Qanat di Palermo

Useful Information

Location: 7 Piazza Tommaso Edison Palermo, 90144
(38.1418, 13.3441)
Open: All year Mon-Fri 19, after appointment for groups.
Fee: Adults EUR 10, Children EUR 8.
Classification: SubterraneaQanat
Light: LightIncandescent Electric Light System
Guided tours: self guided
Photography: allowed
Accessibility: no
Bibliography: Pietro Todaro (2015): From the Middle Ages to 19th century: a journey into the water systems of Palermo (Italy). International Journal of Global Environmental Issues. Vol.14. researchgate
Address: QANAT Accesso Antico Pozzo idrico Punico con galleria drenante, Piazza Tommaso Edison, 90144 Palermo PA
As far as we know this information was accurate when it was published (see years in brackets), but may have changed since then.
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The Qanat di Palermo (Qanat of Palermo)

During the Middle Ages Palermo was the capital of the Muslim Emirate of Sicily. Similar to Spain, the Arabs erected elegant palaces and castles, and impressive works of engineering which maden them more comfortable. The most famous invention of the Middle East is the Qanat, a system of tunnels and cisterns which provides drinking water and at the same time cool air for the moque and or the palace. In the Middle East it was necessary to collect aquifers to have an all year source of drinking water. In Palermo the qanat was built to bring groundwater to all parts of the city as drinking water. The tunnel existes all over the city, from the al Kasr (Norman Palace) in the south to the harbour in the north, and everywhere inside the Medieval city walls.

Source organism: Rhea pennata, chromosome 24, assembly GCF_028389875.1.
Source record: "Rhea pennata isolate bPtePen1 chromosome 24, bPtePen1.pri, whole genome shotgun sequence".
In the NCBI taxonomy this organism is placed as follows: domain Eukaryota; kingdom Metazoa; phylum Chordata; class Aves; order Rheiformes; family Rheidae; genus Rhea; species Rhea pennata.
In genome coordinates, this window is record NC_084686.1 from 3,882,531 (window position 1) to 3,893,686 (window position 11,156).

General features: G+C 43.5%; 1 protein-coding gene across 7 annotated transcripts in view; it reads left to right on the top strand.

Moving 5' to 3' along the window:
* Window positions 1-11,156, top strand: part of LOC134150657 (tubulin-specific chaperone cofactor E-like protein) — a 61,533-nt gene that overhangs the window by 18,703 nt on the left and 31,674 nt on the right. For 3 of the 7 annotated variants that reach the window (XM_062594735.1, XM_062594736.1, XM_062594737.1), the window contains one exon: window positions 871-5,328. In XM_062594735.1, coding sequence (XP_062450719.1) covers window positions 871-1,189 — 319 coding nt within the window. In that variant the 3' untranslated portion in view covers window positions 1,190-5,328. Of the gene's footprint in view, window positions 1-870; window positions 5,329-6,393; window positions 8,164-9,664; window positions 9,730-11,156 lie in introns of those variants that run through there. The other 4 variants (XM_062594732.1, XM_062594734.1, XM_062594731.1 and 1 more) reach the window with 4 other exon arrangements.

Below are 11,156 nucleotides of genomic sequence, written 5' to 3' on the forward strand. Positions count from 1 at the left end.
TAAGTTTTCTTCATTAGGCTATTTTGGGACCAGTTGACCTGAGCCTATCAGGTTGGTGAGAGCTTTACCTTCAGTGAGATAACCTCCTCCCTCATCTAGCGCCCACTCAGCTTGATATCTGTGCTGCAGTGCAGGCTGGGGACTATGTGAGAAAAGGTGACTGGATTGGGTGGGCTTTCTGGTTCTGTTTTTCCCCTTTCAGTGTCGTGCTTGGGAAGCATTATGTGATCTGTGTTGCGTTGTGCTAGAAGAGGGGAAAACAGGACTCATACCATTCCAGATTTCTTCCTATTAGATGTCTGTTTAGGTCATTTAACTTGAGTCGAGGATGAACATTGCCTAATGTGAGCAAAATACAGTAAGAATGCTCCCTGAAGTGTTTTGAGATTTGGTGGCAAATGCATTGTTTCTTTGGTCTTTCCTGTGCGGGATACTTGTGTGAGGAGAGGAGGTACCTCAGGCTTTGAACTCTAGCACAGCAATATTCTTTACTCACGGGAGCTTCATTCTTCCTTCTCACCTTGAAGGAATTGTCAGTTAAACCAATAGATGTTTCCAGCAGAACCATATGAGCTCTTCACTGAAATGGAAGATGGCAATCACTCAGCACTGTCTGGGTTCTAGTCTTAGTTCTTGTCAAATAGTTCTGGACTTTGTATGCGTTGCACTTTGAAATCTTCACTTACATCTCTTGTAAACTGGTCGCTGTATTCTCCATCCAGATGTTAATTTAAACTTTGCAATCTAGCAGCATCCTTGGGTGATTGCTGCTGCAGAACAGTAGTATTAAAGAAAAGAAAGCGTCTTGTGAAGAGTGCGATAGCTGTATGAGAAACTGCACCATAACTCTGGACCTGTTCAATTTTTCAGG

Three of the original qanat tunnels of Palermo can be visited today, joining one of the guided tours, which are offered throughout the year. You'll walk for 1 hour and a half inside a water tunnel to discover what Sicilians call "the cathedral under the city". The reason for this nickname are the big chambers where the water is collected, which are a combination of cistern and hub.